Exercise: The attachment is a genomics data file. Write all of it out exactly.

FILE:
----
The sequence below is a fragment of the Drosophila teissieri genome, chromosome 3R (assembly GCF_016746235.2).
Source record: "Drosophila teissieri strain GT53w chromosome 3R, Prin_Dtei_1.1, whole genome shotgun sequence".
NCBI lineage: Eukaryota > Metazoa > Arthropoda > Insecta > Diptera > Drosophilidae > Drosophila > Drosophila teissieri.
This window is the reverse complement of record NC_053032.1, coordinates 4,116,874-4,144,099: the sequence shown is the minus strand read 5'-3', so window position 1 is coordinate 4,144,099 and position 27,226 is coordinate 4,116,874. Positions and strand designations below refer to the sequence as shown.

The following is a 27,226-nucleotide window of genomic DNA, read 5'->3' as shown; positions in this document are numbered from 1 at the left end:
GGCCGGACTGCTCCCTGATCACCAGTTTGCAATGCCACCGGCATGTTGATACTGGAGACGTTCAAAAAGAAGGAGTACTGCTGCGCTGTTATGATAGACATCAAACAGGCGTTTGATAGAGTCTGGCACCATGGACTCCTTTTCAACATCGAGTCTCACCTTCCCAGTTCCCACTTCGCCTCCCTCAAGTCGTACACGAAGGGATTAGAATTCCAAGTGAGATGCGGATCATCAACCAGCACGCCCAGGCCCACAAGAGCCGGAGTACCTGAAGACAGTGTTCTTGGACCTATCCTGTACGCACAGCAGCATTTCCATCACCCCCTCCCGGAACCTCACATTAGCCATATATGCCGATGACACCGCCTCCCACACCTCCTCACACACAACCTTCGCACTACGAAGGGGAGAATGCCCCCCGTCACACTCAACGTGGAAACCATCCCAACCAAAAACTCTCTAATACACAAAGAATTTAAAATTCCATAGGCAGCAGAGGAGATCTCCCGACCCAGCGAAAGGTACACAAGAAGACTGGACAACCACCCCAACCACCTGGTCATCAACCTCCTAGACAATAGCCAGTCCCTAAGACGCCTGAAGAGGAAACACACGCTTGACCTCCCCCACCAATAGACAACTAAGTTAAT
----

The sequence below is a fragment of the Drosophila teissieri genome, chromosome 3R (assembly GCF_016746235.2).
Source record: "Drosophila teissieri strain GT53w chromosome 3R, Prin_Dtei_1.1, whole genome shotgun sequence".
NCBI lineage: Eukaryota > Metazoa > Arthropoda > Insecta > Diptera > Drosophilidae > Drosophila > Drosophila teissieri.
This window is the reverse complement of record NC_053032.1, coordinates 4,116,874-4,144,099: the sequence shown is the minus strand read 5'-3', so window position 1 is coordinate 4,144,099 and position 27,226 is coordinate 4,116,874. Positions and strand designations below refer to the sequence as shown.

The following is a 27,226-nucleotide window of genomic DNA, read 5'->3' as shown; positions in this document are numbered from 1 at the left end:
GGCCGGACTGCTCCCTGATCACCAGTTTGCAATGCCACCGGCATGTTGATACTGGAGACGTTCAAAAAGAAGGAGTACTGCTGCGCTGTTATGATAGACATCAAACAGGCGTTTGATAGAGTCTGGCACCATGGACTCCTTTTCAACATCGAGTCTCACCTTCCCAGTTCCCACTTCGCCTCCCTCAAGTCGTACACGAAGGGATTAGAATTCCAAGTGAGATGCGGATCATCAACCAGCACGCCCAGGCCCACAAGAGCCGGAGTACCTGAAGACAGTGTTCTTGGACCTATCCTGTACGCACAGCAGCATTTCCATCACCCCCTCCCGGAACCTCACATTAGCCATATATGCCGATGACACCGCCTCCCACACCTCCTCACACACAACCTTCGCACTACGAAGGGGAGAATGCCCCCCGTCACACTCAACGTGGAAACCATCCCAACCAAAAACTCTCTAATACACAAAGAATTTAAAATTCCATAGGCAGCAGAGGAGATCTCCCGACCCAGCGAAAGGTACACAAGAAGACTGGACAACCACCCCAACCACCTGGTCATCAACCTCCTAGACAATAGCCAGTCCCTAAGACGCCTGAAGAGGAAACACACGCTTGACCTCCCCCACCAATAGACAACTAAGTTAAT